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Five methods to enhancing data privacy in your business

by Mosaniy Editorial
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Do you know what kind of personal information you collect from your customers—and how you are protecting it? Basic information such as a name, an email address and banking information are often all hackers need to carry out sophisticated identify theft schemes. Yet, many business owners don’t have a clear idea of what personal information they are holding and how they should be protecting it.

Turning a blind eye to data privacy can be costly for businesses. The proliferation of breaches and consumer demands for privacy and control of their own data have led governments to adopt new regulations, such as the General Data Protection Regulation (GDPR) in Europe and the California Consumer Privacy Act (CCPA). Businesses need to expect more astute questions from customers about their data privacy programs.

What is personal information?

Personal information is anything that can directly or indirectly identify a person. This can include:

  • an individual’s name
  • address
  • date of birth
  • race
  • gender
  • contact information
  • credit card number
  • photograph
  • social insurance number
  • IP address
  • location data

From a consumer perspective, data privacy is the ability to understand and have control over:

  • what information is being collected about them
  • who is accessing it and who is storing it
  • for what purpose
  • how long it’s kept
  • how it’s disposed off, if at all
  • how it’s being protected
  • whether it’s being transferred or sold to third parties

If done well, the way you handle data privacy can become a point of differentiation and even a source of competitive advantage for your business.

5 steps to prioritizing data privacy

  1. Understand the Data You Collect: The first step in prioritizing data privacy is to understand what data you collect, why you collect it, and how you use it. This includes personal data such as names, email addresses, phone numbers, and sensitive data such as financial information, medical information, or other confidential information.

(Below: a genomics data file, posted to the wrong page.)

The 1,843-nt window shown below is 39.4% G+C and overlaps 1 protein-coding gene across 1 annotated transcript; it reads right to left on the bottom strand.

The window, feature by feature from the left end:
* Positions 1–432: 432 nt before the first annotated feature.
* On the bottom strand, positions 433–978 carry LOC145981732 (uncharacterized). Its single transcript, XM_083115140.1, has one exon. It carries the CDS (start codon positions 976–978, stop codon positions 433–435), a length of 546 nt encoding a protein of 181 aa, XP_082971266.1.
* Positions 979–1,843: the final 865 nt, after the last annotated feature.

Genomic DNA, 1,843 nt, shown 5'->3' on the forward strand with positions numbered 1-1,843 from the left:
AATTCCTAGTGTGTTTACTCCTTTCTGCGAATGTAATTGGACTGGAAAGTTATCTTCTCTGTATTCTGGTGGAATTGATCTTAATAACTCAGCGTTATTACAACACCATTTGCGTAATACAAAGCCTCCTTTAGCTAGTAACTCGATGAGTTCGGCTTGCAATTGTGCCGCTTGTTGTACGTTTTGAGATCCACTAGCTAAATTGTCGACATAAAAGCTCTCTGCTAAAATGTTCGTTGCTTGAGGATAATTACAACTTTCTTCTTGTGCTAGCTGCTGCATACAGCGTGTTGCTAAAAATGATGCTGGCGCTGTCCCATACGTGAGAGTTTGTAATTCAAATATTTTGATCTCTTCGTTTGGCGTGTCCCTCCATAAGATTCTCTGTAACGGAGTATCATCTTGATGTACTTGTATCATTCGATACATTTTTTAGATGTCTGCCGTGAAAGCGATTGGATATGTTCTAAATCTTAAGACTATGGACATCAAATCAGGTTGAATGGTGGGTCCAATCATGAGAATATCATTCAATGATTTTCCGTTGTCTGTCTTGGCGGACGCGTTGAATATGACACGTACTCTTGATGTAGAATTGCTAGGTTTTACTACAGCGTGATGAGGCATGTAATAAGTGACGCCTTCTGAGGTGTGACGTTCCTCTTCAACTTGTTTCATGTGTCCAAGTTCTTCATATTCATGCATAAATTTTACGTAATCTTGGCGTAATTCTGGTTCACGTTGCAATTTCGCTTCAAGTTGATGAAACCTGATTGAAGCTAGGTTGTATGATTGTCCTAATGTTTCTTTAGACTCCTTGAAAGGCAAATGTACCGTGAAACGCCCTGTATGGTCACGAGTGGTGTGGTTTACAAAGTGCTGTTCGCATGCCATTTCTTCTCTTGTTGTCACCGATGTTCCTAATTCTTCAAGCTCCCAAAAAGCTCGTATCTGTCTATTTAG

2. Identify Potential Risks: Once you understand the data you collect, the next step is to identify potential risks associated with it. Consider the likelihood and impact of data breaches or unauthorized access, as well as the potential consequences for individuals whose data is compromised.
  3. Implement Appropriate Security Measures: To protect the data you collect, you should implement appropriate security measures such as encryption, access controls, and monitoring tools. These measures can help reduce the risk of data breaches and unauthorized access, and demonstrate your commitment to data privacy.
  4. Communicate Privacy Policies: It’s important to clearly communicate your privacy policies and practices to customers, employees, and other stakeholders. This includes providing a detailed privacy policy on your website, making sure your employees understand their responsibilities with respect to data privacy, and providing training or education to customers on how their data is being used and protected.
  5. Continuously Monitor and Improve: Data privacy is an ongoing process, not a one-time event. You should regularly monitor your data privacy practices, review your security measures, and identify opportunities for improvement. This includes staying up-to-date with changing regulations and best practices, and proactively addressing any privacy concerns or incidents that arise.

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